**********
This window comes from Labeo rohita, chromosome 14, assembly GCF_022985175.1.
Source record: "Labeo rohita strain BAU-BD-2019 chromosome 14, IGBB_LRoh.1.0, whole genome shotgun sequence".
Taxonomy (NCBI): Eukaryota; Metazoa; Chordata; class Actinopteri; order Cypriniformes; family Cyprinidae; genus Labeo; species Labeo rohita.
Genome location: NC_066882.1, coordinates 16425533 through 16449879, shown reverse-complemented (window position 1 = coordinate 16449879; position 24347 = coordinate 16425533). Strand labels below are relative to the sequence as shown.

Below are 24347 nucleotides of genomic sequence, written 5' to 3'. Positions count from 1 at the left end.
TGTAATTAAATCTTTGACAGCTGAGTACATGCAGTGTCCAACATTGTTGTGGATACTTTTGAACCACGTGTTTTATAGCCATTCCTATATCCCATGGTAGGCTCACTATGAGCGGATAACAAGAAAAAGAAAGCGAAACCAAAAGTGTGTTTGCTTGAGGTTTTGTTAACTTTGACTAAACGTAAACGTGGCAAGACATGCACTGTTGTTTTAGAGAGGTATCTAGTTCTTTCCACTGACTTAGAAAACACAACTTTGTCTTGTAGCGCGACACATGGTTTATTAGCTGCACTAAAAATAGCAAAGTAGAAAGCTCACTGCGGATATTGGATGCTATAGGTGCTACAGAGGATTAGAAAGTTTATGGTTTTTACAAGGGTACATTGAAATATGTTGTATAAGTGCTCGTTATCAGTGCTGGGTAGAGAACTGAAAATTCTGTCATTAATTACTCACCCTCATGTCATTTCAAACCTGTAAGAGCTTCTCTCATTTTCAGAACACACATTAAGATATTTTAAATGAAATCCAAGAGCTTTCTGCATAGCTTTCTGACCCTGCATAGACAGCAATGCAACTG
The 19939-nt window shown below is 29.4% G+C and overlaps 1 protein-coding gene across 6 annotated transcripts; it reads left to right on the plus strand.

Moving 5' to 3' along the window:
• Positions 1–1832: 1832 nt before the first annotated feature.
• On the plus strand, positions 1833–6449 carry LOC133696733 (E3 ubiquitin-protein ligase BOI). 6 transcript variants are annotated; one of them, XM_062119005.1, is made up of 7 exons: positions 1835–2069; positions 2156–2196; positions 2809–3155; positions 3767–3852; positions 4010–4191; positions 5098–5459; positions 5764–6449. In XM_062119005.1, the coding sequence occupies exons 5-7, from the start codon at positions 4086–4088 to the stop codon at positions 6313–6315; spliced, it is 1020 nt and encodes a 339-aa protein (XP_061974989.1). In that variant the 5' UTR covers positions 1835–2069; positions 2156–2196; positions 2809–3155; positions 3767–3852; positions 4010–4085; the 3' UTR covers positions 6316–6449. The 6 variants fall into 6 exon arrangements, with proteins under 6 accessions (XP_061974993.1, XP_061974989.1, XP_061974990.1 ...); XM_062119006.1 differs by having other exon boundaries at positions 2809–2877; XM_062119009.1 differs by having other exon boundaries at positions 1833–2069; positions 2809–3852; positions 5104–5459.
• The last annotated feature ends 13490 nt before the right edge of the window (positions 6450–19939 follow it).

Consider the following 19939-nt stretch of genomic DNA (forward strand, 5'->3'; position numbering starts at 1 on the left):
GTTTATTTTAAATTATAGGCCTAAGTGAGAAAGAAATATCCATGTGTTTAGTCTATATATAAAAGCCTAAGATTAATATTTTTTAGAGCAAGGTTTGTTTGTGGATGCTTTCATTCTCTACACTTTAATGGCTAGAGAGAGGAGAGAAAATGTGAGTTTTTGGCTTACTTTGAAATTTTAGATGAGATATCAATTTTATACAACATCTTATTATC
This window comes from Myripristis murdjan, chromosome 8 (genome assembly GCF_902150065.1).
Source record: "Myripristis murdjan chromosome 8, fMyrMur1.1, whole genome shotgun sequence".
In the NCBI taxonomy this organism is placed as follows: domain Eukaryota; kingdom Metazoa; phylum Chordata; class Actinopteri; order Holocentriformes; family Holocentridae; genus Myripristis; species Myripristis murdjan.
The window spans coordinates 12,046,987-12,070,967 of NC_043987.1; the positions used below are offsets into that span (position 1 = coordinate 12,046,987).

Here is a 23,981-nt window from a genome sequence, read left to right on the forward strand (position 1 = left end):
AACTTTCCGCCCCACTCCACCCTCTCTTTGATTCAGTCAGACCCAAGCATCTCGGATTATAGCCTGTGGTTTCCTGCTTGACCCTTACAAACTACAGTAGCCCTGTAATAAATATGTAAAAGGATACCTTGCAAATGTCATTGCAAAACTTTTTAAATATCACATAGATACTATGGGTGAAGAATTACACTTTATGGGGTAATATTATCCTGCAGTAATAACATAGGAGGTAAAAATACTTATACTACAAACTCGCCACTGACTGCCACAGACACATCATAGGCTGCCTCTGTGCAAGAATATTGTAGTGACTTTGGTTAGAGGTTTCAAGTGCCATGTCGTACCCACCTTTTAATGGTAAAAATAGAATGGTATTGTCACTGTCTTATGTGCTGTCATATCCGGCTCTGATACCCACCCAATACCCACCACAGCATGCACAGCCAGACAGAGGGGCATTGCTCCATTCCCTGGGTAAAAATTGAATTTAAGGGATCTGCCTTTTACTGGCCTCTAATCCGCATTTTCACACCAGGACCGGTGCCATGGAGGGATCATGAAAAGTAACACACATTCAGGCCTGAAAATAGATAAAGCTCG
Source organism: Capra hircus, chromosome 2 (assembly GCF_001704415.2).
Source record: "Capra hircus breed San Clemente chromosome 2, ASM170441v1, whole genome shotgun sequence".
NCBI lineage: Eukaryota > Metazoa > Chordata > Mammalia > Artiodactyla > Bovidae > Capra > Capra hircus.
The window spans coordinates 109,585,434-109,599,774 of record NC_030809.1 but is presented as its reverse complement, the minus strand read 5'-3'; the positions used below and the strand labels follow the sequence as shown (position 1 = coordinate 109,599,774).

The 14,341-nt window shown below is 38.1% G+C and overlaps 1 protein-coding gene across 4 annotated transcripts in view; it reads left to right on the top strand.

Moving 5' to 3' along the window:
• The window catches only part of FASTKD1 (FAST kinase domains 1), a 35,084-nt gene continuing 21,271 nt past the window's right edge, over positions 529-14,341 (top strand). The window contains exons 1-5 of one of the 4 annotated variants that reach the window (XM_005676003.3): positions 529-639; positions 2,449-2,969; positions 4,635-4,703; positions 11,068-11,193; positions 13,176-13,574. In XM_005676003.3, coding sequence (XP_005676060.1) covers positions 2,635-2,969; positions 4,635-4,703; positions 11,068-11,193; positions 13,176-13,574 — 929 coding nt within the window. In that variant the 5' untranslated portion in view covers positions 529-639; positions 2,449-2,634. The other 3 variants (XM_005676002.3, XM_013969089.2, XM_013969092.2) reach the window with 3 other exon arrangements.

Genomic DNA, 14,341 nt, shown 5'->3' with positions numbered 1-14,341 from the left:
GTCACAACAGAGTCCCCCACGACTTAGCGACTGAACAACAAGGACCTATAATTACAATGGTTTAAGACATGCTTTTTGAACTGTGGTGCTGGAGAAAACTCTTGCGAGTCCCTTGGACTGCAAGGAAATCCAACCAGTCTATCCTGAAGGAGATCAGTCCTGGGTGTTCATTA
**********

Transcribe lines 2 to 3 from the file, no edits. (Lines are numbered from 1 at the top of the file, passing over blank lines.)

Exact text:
Source record: "Labeo rohita strain BAU-BD-2019 chromosome 14, IGBB_LRoh.1.0, whole genome shotgun sequence".
Taxonomy (NCBI): Eukaryota; Metazoa; Chordata; class Actinopteri; order Cypriniformes; family Cyprinidae; genus Labeo; species Labeo rohita.